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The Big Picture San Diego Blog


Jay Scovie

November 23, 2015

This week, EDC talked with Jay Scovie, director of Corporate Communications and Education at Kyocera International, Inc. The company – with its North American headquarters in San Diego – manufactures high-tech products for use by semiconductor companies, among others. In just under five decades, the company’s North American operations have expanded to more than 4,000 employees dedicated to the development of innovative products.

1) Please tell us what your company does.

Kyocera was founded in Japan in 1959 — our name comes from “Kyoto” and “Ceramic.”  We serve many diverse high-tech markets, including office document equipment, telecom equipment, solar energy, and engineered components, which are used in electronic, medical, industrial and automotive applications. Much of our work is tied to the semiconductor industry. In 1971, we became the first Japanese company with manufacturing operations in the State of California. We have manufactured ceramic semiconductor packages in San Diego for 44 years. Our telecom equipment business came to the U.S. in 2000 when we acquired Qualcomm’s wireless phone business.  And today, many leading institutions in San Diego (and worldwide) generate renewable power using Kyocera’s solar modules, which are based on silicon cells, a type of semiconductor.  It sounds trendy now, but Kyocera started its solar business in 1975, making us one of the early solar pioneers.

2) What are some advantages to being located/doing business in San Diego?

My short list would begin with “best climate on Earth,” which makes San Diego ideal for events and tourism. I’ve never lived in another city where you could enjoy pristine beaches, desert, mountains and snow, all in the same day.  From a business standpoint, San Diego has an entrepreneurial culture, globally-renowned universities, Pacific Rim gateway status, and of course, U.S./Mexico manufacturing and trade. We are a global hub for wireless and biotech, with legendary research institutes like Salk, Scripps, Venter, Sanford Burnham Prebys, and yes, the Zoo and SeaWorld. We have unique technology incubators like Biocom and Connect. These all make San Diego “the place” for great minds to meet, with unique meeting opportunities — like the Kyoto Prize Symposium.  Certainly, a lot of people moved to San Diego for the weather. That’s no surprise, but the weather is really just a bonus.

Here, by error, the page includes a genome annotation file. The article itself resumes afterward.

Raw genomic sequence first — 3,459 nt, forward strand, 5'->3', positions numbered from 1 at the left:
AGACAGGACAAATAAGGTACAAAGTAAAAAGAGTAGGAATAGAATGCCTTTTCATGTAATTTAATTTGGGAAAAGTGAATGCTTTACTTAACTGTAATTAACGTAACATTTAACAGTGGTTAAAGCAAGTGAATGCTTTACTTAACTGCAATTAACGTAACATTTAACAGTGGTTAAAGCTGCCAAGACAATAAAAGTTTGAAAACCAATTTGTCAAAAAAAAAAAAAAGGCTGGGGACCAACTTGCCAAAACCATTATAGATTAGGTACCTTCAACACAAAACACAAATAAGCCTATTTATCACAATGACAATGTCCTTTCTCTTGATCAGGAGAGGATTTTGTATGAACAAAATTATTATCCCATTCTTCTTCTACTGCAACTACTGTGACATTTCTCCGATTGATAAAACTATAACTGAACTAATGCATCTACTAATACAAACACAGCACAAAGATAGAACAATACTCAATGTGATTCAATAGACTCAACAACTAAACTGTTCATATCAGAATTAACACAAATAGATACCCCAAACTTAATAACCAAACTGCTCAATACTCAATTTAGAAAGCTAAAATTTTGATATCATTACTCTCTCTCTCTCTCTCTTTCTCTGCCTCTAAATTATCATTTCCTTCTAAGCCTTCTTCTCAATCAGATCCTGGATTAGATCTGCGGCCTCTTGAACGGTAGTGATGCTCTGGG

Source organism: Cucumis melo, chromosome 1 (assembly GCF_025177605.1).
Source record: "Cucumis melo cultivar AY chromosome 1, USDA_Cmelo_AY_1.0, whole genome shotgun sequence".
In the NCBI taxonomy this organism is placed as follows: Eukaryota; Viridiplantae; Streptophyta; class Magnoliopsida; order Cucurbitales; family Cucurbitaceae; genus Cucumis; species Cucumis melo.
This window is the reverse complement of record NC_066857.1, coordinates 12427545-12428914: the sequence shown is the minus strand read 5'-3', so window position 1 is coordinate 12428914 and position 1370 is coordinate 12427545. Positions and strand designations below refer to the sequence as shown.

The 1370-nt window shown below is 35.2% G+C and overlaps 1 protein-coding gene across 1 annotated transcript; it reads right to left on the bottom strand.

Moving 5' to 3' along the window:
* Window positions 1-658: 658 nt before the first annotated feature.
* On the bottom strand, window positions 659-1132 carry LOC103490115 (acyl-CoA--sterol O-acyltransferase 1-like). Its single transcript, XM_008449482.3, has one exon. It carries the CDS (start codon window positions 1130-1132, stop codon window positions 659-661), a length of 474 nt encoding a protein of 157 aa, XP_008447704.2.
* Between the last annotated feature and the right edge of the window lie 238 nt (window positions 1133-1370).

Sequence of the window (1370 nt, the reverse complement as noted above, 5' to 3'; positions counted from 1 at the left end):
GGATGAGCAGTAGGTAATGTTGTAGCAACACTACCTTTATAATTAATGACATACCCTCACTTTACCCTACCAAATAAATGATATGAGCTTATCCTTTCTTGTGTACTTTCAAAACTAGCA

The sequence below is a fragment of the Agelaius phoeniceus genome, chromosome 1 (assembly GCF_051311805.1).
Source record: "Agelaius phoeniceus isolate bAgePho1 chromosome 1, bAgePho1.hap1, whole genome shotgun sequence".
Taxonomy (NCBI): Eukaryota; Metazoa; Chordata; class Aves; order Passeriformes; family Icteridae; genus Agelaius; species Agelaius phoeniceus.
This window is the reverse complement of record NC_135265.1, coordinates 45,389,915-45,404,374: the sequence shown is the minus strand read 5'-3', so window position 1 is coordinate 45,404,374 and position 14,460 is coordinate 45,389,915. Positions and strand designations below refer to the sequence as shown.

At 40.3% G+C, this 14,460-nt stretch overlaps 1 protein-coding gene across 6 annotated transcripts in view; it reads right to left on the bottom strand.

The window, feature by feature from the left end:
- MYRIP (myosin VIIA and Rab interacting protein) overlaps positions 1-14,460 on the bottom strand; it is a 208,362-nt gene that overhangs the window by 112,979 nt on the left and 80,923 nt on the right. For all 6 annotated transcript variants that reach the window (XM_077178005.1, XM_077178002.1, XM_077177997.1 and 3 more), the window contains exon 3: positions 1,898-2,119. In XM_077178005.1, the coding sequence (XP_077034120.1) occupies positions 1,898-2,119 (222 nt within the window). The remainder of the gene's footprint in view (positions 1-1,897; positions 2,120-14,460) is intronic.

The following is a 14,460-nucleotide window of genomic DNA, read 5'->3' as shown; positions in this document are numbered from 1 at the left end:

3) San Diego is full of dynamic companies, firms and service providers influencing global trends and innovation. Pick another San Diego company that is at the top of its game.

Can you really pick one favorite?  Ballast Point would have to merge with Rubio’s.  Nobody has a crystal ball, but if you ask this question in a year I think we’ll all be saying it’s Qualcomm — again. They are constantly reinventing, and their current restructuring is going to be pivotal. It’s easy to envision Qualcomm emerging leaner, more focused, and ready to establish new paradigms for the global communications industry — again.

4) What do you anticipate for your company in five years? What do you anticipate for San Diego?

Globalization will continue, and companies with a global network for R&D, supply, manufacturing and marketing will fare best.  That should be good for Kyocera. The forces shaping our global economy generally align to create new markets for Kyocera’s core products and technologies. Our founder, Dr. Kazuo Inamori, has always considered it impractical to make long-term business plans – even five-year plans – due to the pace of change in technology. Instead, we focus on accumulating small results daily, making today better than tomorrow, and tomorrow better than today. We are very fortunate that our advanced materials have such broad application in the fields of electronics and industry, in many of the most innovative new components, devices and equipment. This gives us potential to improve the lives of millions of people in the areas of information processing, communications, renewable energy, medical technologies, and automotive components. What do I anticipate in five years?  Kyocera will still be thriving. The company will still have North American headquarters in San Diego. And I expect to be here, too, although if it’s lunchtime… I may be at Rubio’s.

Kyocera Corporate Profile from CC&E on Vimeo.